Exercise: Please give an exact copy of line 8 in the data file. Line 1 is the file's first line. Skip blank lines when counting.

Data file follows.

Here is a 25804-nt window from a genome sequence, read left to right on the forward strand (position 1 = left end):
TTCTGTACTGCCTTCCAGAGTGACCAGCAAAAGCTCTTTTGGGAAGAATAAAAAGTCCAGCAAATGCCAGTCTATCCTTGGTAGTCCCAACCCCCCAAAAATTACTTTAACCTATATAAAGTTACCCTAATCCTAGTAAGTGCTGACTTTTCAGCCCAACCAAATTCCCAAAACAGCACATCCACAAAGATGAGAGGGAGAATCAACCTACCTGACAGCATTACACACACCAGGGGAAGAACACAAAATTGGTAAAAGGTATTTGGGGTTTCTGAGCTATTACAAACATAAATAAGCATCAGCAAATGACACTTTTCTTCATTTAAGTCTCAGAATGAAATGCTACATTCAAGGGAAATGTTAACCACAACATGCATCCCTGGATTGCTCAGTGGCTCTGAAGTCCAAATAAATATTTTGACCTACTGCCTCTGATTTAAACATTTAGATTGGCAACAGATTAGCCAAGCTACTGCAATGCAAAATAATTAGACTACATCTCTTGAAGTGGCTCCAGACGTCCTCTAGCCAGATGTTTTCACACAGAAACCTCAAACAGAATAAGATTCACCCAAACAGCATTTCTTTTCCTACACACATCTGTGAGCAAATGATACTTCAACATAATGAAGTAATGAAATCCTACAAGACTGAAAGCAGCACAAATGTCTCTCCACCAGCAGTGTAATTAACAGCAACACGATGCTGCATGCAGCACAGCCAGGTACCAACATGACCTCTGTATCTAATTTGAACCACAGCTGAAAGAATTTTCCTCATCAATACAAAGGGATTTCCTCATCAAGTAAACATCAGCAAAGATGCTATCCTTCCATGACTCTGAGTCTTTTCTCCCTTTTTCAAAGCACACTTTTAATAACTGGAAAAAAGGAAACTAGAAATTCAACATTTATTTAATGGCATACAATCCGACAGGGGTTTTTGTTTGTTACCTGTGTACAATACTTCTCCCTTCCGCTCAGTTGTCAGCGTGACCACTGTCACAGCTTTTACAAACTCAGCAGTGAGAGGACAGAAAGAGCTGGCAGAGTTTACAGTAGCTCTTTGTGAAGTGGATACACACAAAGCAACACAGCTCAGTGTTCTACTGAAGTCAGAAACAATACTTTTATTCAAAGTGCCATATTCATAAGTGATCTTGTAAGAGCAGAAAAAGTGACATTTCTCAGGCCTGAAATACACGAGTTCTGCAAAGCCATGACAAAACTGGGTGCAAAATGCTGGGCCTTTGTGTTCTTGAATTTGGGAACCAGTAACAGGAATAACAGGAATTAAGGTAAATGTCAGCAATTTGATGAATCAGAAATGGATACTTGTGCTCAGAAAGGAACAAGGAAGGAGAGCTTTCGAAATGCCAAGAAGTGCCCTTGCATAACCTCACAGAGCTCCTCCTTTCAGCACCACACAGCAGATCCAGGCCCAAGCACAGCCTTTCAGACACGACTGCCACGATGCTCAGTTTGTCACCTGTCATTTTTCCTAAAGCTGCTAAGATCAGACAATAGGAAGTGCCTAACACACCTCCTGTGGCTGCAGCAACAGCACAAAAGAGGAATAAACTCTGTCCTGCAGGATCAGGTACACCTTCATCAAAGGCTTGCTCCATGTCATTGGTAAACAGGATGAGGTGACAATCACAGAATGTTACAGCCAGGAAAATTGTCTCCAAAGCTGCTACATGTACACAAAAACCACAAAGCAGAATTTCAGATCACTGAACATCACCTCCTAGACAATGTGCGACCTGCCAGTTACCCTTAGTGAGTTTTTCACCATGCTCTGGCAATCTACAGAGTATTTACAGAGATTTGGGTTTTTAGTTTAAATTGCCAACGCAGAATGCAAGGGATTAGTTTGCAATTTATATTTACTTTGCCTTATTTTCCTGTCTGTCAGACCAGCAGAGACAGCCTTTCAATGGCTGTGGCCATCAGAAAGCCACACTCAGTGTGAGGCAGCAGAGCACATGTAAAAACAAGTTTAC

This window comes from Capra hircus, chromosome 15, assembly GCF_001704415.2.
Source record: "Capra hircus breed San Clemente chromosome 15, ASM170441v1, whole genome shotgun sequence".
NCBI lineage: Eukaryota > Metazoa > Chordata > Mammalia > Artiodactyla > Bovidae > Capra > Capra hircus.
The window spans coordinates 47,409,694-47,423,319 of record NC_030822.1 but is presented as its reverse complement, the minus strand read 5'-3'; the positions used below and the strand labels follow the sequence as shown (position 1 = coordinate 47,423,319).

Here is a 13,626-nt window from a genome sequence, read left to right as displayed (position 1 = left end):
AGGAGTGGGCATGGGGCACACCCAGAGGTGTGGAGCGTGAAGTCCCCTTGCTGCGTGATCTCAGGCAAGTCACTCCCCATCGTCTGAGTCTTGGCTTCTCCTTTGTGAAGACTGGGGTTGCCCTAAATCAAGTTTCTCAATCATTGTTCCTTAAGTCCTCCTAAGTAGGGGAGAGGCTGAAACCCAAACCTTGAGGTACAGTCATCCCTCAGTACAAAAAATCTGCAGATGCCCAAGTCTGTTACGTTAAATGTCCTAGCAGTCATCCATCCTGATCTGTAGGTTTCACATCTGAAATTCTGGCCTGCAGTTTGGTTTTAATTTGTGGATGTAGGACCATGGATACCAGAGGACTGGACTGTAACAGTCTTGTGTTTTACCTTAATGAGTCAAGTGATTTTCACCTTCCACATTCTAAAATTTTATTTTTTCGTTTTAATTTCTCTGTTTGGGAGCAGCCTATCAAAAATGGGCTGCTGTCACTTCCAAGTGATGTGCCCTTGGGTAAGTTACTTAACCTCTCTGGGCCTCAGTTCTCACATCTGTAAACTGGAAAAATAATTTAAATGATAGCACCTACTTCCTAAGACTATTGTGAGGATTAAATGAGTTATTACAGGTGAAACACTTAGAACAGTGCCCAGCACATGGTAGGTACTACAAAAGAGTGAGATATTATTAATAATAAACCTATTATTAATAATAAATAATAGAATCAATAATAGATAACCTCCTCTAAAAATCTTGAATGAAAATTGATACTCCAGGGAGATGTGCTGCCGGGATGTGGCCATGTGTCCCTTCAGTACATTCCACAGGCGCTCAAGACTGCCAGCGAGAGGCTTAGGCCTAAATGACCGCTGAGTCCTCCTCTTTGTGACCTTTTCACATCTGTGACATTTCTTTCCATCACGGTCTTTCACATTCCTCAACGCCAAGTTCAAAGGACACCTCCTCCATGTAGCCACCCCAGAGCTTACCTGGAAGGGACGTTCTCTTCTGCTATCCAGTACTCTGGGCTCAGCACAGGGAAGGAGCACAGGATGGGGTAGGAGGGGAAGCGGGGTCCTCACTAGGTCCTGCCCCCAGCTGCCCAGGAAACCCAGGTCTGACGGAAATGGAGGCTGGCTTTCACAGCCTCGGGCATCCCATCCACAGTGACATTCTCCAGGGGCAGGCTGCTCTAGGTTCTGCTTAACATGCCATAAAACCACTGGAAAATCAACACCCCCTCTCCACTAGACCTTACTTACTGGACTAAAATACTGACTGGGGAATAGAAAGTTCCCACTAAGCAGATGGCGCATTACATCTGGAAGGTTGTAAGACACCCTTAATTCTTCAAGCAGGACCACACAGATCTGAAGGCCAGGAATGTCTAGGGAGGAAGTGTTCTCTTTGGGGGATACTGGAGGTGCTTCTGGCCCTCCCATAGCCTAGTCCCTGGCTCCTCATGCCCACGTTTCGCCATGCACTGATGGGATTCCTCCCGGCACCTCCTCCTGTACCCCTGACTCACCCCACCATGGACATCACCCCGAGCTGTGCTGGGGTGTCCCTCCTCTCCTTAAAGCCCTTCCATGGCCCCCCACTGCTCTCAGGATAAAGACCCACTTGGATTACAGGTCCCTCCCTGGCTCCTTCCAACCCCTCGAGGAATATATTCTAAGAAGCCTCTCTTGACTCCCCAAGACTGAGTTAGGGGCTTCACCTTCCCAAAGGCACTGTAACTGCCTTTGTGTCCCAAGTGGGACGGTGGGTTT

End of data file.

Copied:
AGGAGTGGGCATGGGGCACACCCAGAGGTGTGGAGCGTGAAGTCCCCTTGCTGCGTGATCTCAGGCAAGTCACTCCCCATCGTCTGAGTCTTGGCTTCTCCTTTGTGAAGACTGGGGTTGCCCTAAATCAAGTTTCTCAATCATTGTTCCTTAAGTCCTCCTAAGTAGGGGAGAGGCTGAAACCCAAACCTTGAGGTACAGTCATCCCTCAGTACAAAAAATCTGCAGATGCCCAAGTCTGTTACGTTAAATGTCCTAGCAGTCATCCATCCTGATCTGTAGGTTTCACATCTGAAATTCTGGCCTGCAGTTTGGTTTTAATTTGTGGATGTAGGACCATGGATACCAGAGGACTGGACTGTAACAGTCTTGTGTTTTACCTTAATGAGTCAAGTGATTTTCACCTTCCACATTCTAAAATTTTATTTTTTCGTTTTAATTTCTCTGTTTGGGAGCAGCCTATCAAAAATGGGCTGCTGTCACTTCCAAGTGATGTGCCCTTGGGTAAGTTACTTAACCTCTCTGGGCCTCAGTTCTCACATCTGTAAACTGGAAAAATAATTTAAATGATAGCACCTACTTCCTAAGACTATTGTGAGGATTAAATGAGTTATTACAGGTGAAACACTTAGAACAGTGCCCAGCACATGGTAGGTACTACAAAAGAGTGAGATATTATTAATAATAAACCTATTATTAATAATAAATAATAGAATCAATAATAGATAACCTCCTCTAAAAATCTTGAATGAAAATTGATACTCCAGGGAGATGTGCTGCCGGGATGTGGCCATGTGTCCCTTCAGTACATTCCACAGGCGCTCAAGACTGCCAGCGAGAGGCTTAGGCCTAAATGACCGCTGAGTCCTCCTCTTTGTGACCTTTTCACATCTGTGACATTTCTTTCCATCACGGTCTTTCACATTCCTCAACGCCAAGTTCAAAGGACACCTCCTCCATGTAGCCACCCCAGAGCTTACCTGGAAGGGACGTTCTCTTCTGCTATCCAGTACTCTGGGCTCAGCACAGGGAAGGAGCACAGGATGGGGTAGGAGGGGAAGCGGGGTCCTCACTAGGTCCTGCCCCCAGCTGCCCAGGAAACCCAGGTCTGACGGAAATGGAGGCTGGCTTTCACAGCCTCGGGCATCCCATCCACAGTGACATTCTCCAGGGGCAGGCTGCTCTAGGTTCTGCTTAACATGCCATAAAACCACTGGAAAATCAACACCCCCTCTCCACTAGACCTTACTTACTGGACTAAAATACTGACTGGGGAATAGAAAGTTCCCACTAAGCAGATGGCGCATTACATCTGGAAGGTTGTAAGACACCCTTAATTCTTCAAGCAGGACCACACAGATCTGAAGGCCAGGAATGTCTAGGGAGGAAGTGTTCTCTTTGGGGGATACTGGAGGTGCTTCTGGCCCTCCCATAGCCTAGTCCCTGGCTCCTCATGCCCACGTTTCGCCATGCACTGATGGGATTCCTCCCGGCACCTCCTCCTGTACCCCTGACTCACCCCACCATGGACATCACCCCGAGCTGTGCTGGGGTGTCCCTCCTCTCCTTAAAGCCCTTCCATGGCCCCCCACTGCTCTCAGGATAAAGACCCACTTGGATTACAGGTCCCTCCCTGGCTCCTTCCAACCCCTCGAGGAATATATTCTAAGAAGCCTCTCTTGACTCCCCAAGACTGAGTTAGGGGCTTCACCTTCCCAAAGGCACTGTAACTGCCTTTGTGTCCCAAGTGGGACGGTGGGTTT